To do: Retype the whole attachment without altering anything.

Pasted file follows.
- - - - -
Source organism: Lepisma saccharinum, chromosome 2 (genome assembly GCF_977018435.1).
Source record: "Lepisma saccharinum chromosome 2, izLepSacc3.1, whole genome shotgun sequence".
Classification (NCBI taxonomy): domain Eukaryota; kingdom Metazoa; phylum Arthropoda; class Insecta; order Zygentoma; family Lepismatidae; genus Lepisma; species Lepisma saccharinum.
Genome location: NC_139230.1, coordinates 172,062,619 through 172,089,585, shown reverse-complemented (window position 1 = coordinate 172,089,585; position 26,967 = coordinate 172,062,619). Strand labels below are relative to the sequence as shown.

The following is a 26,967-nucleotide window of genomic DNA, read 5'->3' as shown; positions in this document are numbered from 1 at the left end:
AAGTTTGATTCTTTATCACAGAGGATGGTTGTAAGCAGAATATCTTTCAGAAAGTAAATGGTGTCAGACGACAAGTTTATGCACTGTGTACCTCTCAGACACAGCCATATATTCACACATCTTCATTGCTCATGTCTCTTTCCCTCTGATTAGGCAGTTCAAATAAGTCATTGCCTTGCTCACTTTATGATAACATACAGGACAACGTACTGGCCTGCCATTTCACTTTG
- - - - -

Source organism: Lepisma saccharinum, chromosome 2 (genome assembly GCF_977018435.1).
Source record: "Lepisma saccharinum chromosome 2, izLepSacc3.1, whole genome shotgun sequence".
Classification (NCBI taxonomy): domain Eukaryota; kingdom Metazoa; phylum Arthropoda; class Insecta; order Zygentoma; family Lepismatidae; genus Lepisma; species Lepisma saccharinum.
Genome location: NC_139230.1, coordinates 172,062,619 through 172,089,585, shown reverse-complemented (window position 1 = coordinate 172,089,585; position 26,967 = coordinate 172,062,619). Strand labels below are relative to the sequence as shown.

The following is a 26,967-nucleotide window of genomic DNA, read 5'->3' as shown; positions in this document are numbered from 1 at the left end:
AAGTTTGATTCTTTATCACAGAGGATGGTTGTAAGCAGAATATCTTTCAGAAAGTAAATGGTGTCAGACGACAAGTTTATGCACTGTGTACCTCTCAGACACAGCCATATATTCACACATCTTCATTGCTCATGTCTCTTTCCCTCTGATTAGGCAGTTCAAATAAGTCATTGCCTTGCTCACTTTATGATAACATACAGGACAACGTACTGGCCTGCCATTTCACTTTG